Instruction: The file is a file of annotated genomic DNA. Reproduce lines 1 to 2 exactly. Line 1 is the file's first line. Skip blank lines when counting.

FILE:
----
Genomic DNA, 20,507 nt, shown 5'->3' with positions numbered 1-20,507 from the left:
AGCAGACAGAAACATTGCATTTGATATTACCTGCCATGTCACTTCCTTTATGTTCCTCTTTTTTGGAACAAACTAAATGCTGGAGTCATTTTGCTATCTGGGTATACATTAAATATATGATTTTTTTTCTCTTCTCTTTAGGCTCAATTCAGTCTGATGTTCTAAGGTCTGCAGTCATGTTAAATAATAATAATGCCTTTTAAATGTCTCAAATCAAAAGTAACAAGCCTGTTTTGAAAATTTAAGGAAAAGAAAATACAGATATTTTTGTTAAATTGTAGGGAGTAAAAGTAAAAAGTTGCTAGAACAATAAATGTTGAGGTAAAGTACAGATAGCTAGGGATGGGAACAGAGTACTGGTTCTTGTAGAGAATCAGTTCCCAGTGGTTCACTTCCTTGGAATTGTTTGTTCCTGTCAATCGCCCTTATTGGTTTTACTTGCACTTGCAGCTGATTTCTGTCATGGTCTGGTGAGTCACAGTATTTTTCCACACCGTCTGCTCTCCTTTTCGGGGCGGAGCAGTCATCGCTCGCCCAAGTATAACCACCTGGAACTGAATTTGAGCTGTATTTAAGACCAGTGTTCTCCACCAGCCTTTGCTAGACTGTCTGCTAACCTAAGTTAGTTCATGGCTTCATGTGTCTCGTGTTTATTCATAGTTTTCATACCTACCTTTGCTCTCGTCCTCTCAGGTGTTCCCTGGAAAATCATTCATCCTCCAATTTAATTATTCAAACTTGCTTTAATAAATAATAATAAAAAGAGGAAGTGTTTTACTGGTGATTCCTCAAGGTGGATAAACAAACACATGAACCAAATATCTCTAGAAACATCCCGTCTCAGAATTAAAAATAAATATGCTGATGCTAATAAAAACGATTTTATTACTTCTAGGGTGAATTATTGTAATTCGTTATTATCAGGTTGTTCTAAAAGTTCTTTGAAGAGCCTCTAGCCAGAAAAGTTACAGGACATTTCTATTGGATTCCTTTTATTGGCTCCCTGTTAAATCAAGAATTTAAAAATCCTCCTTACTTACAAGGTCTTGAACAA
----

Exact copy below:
Genomic DNA, 20,507 nt, shown 5'->3' with positions numbered 1-20,507 from the left:
AGCAGACAGAAACATTGCATTTGATATTACCTGCCATGTCACTTCCTTTATGTTCCTCTTTTTTGGAACAAACTAAATGCTGGAGTCATTTTGCTATCTGGGTATACATTAAATATATGATTTTTTTTCTCTTCTCTTTAGGCTCAATTCAGTCTGATGTTCTAAGGTCTGCAGTCATGTTAAATAATAATAATGCCTTTTAAATGTCTCAAATCAAAAGTAACAAGCCTGTTTTGAAAATTTAAGGAAAAGAAAATACAGATATTTTTGTTAAATTGTAGGGAGTAAAAGTAAAAAGTTGCTAGAACAATAAATGTTGAGGTAAAGTACAGATAGCTAGGGATGGGAACAGAGTACTGGTTCTTGTAGAGAATCAGTTCCCAGTGGTTCACTTCCTTGGAATTGTTTGTTCCTGTCAATCGCCCTTATTGGTTTTACTTGCACTTGCAGCTGATTTCTGTCATGGTCTGGTGAGTCACAGTATTTTTCCACACCGTCTGCTCTCCTTTTCGGGGCGGAGCAGTCATCGCTCGCCCAAGTATAACCACCTGGAACTGAATTTGAGCTGTATTTAAGACCAGTGTTCTCCACCAGCCTTTGCTAGACTGTCTGCTAACCTAAGTTAGTTCATGGCTTCATGTGTCTCGTGTTTATTCATAGTTTTCATACCTACCTTTGCTCTCGTCCTCTCAGGTGTTCCCTGGAAAATCATTCATCCTCCAATTTAATTATTCAAACTTGCTTTAATAAATAATAATAAAAAGAGGAAGTGTTTTACTGGTGATTCCTCAAGGTGGATAAACAAACACATGAACCAAATATCTCTAGAAACATCCCGTCTCAGAATTAAAAATAAATATGCTGATGCTAATAAAAACGATTTTATTACTTCTAGGGTGAATTATTGTAATTCGTTATTATCAGGTTGTTCTAAAAGTTCTTTGAAGAGCCTCTAGCCAGAAAAGTTACAGGACATTTCTATTGGATTCCTTTTATTGGCTCCCTGTTAAATCAAGAATTTAAAAATCCTCCTTACTTACAAGGTCTTGAACAA